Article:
Marrow registry drives will also be hosted by Northside Independent School District on March 27 at the Dub Farris Athletic Complex and Paul Taylor Field House. The events at NISD will be in a drive-through format, allowing people to socially distance and sign up in the comfort of their vehicle.

  • Saturday, March 27 at Dub Farris Athletic Complex parking lot (8400 North Loop 1604 W), from 10 a.m. – 3 p.m.
  • Saturday, March 27 at Paul Taylor Field House/Hardin Athletic Complex Gustafson parking lot (7001 Culebra Rd.), from 10 a.m. – 3 p.m.
  • Wednesday, March 31 at VelocityTX Innovation Center (at the Merchant’s Ice complex, 1305 E. Houston St.), from 10 a.m. – 3 p.m.

“Being a part of the bone marrow registry is as easy as a swab of the cheek,” said District 2 councilmember Jada Andrews-Sullivan. “Please join us on March 31 at VelocityTX to register for the bone marrow registry.”

South Texas Blood & Tissue Center, a subsidiary of nonprofit BioBridge Global, and Be the Match are conducting the drives to raise awareness about the need for minority groups, like African Americans and Hispanics, to join the marrow registry.

For patients like Kami and Kyra Crawford, a marrow or stem cell transplant can be the potential cure to their daily fight with sickle cell anemia, a chronic blood disorder that causes severe pain and fatigue. The odds of finding a match are low—African American patients have only a 23% chance of finding the match they need to help cure their blood cancer or blood disorder.

While the sisters are looking at several treatment options in the hopes of living normal lives, they continue encouraging others to join the marrow registry in honor of other sickle cell patients.

For patients fighting blood cancers and blood disorders, a marrow or stem cell transplant is often a last hope for a cure. In order to receive a transplant, patients must find a matching donor—someone with the same genetic markers of the immune system, which is inherited from one’s ethnic or racial background. African Americans, Hispanics, and other minority groups are underrepresented on the registry, meaning those patients have a lower chance of finding their match.

“Northside is excited and proud to continue our partnership with South Texas Blood & Tissue Center and now to be part of the Be The Match marrow registry,” said Don Schmidt, Assistant Superintendent for Student, Family and Community Services at NISD. “We can all make a difference in the lives of those in need.”

“Every donation made on March 31 will increase the odds and help save lives for our friends and neighbors most at risk,” said Rene Dominguez, President and COO at Texas Research & Technology Foundation. “We are urging any eligible donor to support this community effort by scheduling a blood drive appointment online or join the marrow registry.”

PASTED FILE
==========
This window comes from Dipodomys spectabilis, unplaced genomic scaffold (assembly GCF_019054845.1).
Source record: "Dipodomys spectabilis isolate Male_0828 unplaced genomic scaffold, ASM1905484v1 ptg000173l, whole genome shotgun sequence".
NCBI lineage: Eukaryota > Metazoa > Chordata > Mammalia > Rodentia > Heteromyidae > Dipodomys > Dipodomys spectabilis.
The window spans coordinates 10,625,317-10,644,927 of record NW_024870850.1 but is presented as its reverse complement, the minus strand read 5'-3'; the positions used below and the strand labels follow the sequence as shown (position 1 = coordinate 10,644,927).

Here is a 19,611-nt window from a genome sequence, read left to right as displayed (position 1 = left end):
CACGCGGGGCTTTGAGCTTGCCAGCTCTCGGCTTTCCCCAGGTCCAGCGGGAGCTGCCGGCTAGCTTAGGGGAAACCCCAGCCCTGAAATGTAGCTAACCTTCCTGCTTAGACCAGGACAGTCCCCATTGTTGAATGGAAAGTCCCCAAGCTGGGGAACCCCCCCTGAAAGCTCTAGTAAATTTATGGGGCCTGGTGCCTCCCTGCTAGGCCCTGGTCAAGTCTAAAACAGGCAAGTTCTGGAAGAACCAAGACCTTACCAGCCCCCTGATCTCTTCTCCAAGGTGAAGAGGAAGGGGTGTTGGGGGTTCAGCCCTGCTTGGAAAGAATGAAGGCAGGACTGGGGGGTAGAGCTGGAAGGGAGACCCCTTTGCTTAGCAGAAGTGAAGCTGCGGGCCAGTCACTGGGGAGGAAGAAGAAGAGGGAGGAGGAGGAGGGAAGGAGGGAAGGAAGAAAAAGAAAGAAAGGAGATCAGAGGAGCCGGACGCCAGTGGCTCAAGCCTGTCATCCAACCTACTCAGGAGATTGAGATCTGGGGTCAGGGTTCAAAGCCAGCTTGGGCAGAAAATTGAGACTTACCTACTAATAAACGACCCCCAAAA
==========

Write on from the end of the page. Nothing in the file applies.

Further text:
For more information about the drives and how to join the registry, visit SouthTexasBlood.org/Swab.

Q and A: Getting the vaccine doesn’t prevent you from giving blood

Q and A about blood donation and the COVID-19 vaccine with Dr. Samantha Gomez Ngamsuntikul, Associate Medical Director, South Texas Blood &Tissue Center: 

Am I eligible to give blood or platelets after getting the COVID-19 vaccine? 

Yes you are, according to guidance from the U.S. Food and Drug Administration, as long as you are feeling well and meet the other donor eligibility requirements. Also, the site of your vaccination(s) must be fully healed. 

Does this apply to all three currently available vaccines (Moderna, Pfizer/BioNTech and Janssen/Johnson & Johnson)? 

Yes it does. All the currently approved vaccines in this country are a new type that allows you to give blood as soon as you feel OK after your vaccination. 

Am I eligible to give if I only have received the first dose of the Moderna or Pfizer vaccine? 

Yes you are. 

Does donating blood after receiving the vaccine reduce my protection against the virus? 

No it doesn’t. There is no evidence to suggest blood donation following any type of vaccination reduces the protection. 

Can I donate blood if I haven’t received the vaccine? 

Yes, but we’re asking you to postpone your donation for 14 days following a diagnosis of COVID-19, a positive test for an infection or any symptoms. 

Visit SouthTexasBlood.org to schedule your donation today. 

Thank you, South Texas

You saved countless lives by donating blood.

It wasn’t easy. You turned out during a pandemic. Throughout the holidays. Following the winter storm of a lifetime.

You rolled up your sleeves and you gave. And thanks to you, across South Texas, patients received lifesaving blood to survive traumatic injury and support their fight against disease.

Special thanks to our elected officials, community leaders, businesses, schools, churches and countless others who promoted donations and sponsored drives during some of the most difficult of times.

Patients across South Texas still need your support.

The need continues to grow. Please give blood or host a blood drive, and spread the word.

Call 210-731-5590 or visit SouthTexasBlood.org/Donate.